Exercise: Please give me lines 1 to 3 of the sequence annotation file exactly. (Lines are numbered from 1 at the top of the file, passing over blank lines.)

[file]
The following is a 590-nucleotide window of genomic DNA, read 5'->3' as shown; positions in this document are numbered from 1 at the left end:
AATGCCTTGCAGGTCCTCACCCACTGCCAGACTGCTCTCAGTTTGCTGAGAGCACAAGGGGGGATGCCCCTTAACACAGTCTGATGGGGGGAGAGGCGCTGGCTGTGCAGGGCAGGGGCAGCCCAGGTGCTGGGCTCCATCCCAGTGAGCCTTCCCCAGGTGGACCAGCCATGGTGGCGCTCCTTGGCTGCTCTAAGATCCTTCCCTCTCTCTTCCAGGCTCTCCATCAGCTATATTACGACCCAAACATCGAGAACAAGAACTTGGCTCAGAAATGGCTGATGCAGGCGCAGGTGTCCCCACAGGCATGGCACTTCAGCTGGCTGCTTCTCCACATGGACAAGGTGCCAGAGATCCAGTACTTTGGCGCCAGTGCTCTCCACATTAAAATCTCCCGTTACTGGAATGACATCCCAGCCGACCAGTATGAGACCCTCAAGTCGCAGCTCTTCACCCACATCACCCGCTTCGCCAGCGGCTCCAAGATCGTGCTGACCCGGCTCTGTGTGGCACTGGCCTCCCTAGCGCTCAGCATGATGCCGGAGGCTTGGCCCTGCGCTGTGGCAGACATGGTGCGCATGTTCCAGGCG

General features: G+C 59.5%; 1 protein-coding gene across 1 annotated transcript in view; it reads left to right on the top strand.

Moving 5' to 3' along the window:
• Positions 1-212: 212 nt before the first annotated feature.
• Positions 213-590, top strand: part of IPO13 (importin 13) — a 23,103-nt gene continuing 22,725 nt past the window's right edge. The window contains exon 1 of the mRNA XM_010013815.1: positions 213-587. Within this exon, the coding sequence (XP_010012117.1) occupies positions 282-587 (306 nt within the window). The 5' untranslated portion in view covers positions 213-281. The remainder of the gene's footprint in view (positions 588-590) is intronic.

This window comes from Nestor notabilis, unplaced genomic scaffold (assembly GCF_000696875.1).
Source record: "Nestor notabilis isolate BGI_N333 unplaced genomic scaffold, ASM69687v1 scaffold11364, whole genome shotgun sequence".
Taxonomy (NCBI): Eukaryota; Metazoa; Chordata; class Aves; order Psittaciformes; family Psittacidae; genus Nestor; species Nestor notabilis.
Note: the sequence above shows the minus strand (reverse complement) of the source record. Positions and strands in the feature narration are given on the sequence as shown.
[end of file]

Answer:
The following is a 590-nucleotide window of genomic DNA, read 5'->3' as shown; positions in this document are numbered from 1 at the left end:
AATGCCTTGCAGGTCCTCACCCACTGCCAGACTGCTCTCAGTTTGCTGAGAGCACAAGGGGGGATGCCCCTTAACACAGTCTGATGGGGGGAGAGGCGCTGGCTGTGCAGGGCAGGGGCAGCCCAGGTGCTGGGCTCCATCCCAGTGAGCCTTCCCCAGGTGGACCAGCCATGGTGGCGCTCCTTGGCTGCTCTAAGATCCTTCCCTCTCTCTTCCAGGCTCTCCATCAGCTATATTACGACCCAAACATCGAGAACAAGAACTTGGCTCAGAAATGGCTGATGCAGGCGCAGGTGTCCCCACAGGCATGGCACTTCAGCTGGCTGCTTCTCCACATGGACAAGGTGCCAGAGATCCAGTACTTTGGCGCCAGTGCTCTCCACATTAAAATCTCCCGTTACTGGAATGACATCCCAGCCGACCAGTATGAGACCCTCAAGTCGCAGCTCTTCACCCACATCACCCGCTTCGCCAGCGGCTCCAAGATCGTGCTGACCCGGCTCTGTGTGGCACTGGCCTCCCTAGCGCTCAGCATGATGCCGGAGGCTTGGCCCTGCGCTGTGGCAGACATGGTGCGCATGTTCCAGGCG

General features: G+C 59.5%; 1 protein-coding gene across 1 annotated transcript in view; it reads left to right on the top strand.